Internals

But how does that work; how can the function know the size of the array? It is quite simple. An open array parameter is actually a combination of two parameters, a pointer, which contains the address of the start of the array, and an integer, which contains the High value, adjusted for a zero base. So in fact the real parameter list of the procedure is something like this:

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procedure ListAllIntegers(const AnArray: Pointer; High: Integer);

Each time you pass an array to an open array parameter, the compiler, which knows the size of the array, will pass its address and its adjusted High value to the procedure or function. For arrays of a static size, like array[7..9] of Integer, it uses the declared size to pass the High value; for dynamic arrays, it compiles code to get the High value of the array at runtime.

Usually, you can pass open arrays as const parameters. Open array parameters that are not passed as const will entirely be copied into local storage of the routine. The array is simply passed by reference, but if it is not declared const, the hidden start code of the routine will allocate room on the stack and copy the entire array to that local storage, using the reference as source address. For large arrays, this can be very inefficient. So if you don’t need to modify items in the array locally, make the open array parameter const.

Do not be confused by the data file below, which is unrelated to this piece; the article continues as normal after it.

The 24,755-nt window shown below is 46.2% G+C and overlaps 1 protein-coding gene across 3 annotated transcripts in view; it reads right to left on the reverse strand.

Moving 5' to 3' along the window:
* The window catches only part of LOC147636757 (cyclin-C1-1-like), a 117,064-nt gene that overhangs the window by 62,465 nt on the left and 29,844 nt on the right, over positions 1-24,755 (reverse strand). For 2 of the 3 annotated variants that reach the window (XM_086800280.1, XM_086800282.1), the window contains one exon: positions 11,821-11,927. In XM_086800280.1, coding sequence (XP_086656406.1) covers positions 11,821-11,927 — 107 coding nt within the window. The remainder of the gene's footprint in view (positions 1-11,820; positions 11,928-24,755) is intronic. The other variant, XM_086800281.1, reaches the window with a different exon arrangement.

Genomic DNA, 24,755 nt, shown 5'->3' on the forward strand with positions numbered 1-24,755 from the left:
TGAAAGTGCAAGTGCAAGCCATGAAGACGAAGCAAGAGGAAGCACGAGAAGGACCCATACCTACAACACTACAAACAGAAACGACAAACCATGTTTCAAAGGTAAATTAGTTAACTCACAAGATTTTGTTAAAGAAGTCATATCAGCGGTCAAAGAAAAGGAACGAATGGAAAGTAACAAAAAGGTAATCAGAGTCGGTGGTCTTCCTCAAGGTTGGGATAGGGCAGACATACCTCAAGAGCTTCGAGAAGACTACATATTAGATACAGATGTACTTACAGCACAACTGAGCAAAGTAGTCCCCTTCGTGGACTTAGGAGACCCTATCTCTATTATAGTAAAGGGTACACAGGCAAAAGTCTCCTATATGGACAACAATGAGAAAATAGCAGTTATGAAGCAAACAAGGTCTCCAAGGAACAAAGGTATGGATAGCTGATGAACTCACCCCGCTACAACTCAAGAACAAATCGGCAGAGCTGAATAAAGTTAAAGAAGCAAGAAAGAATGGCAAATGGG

Open array constructors

Sometimes you don’t want to declare and fill an array just so you can use it with an open array parameter. Luckily, Delphi allows you to declare open arrays on the spot, using the so called open array constructor syntax, which uses [ and ] to define the array. The above example with the NonZero array could also have been written like this:

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ListAllIntegers([17, 325, 11]);

Here, the array is defined on the spot as [17, 325, 11]. The compiler ensures that the array exists during the call of the procedure, and it passes the correct High value. This is totally transparent to the code inside the procedure. After the call, the array is discarded.

Confusion

Although the syntax is unfortunately very similar, an open array parameter should not be confused with a Delphi dynamic array. A dynamic array is an array that is maintained by Delphi, and of which you can change the size using SetLength. It is declared like:

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type
  TIntegerArray = array of Integer;

Unfortunately, this looks a lot like the syntax used for open array parameters. But they are not the same. An open array parameter will accept dynamic arrays like array of Month, but also static arrays like array[0..11] of Month. So in a function with an open array parameter, you can’t call SetLength on the parameter. If you really only want to pass dynamic arrays, you’ll have to declare them separately, and use the type name as parameter type.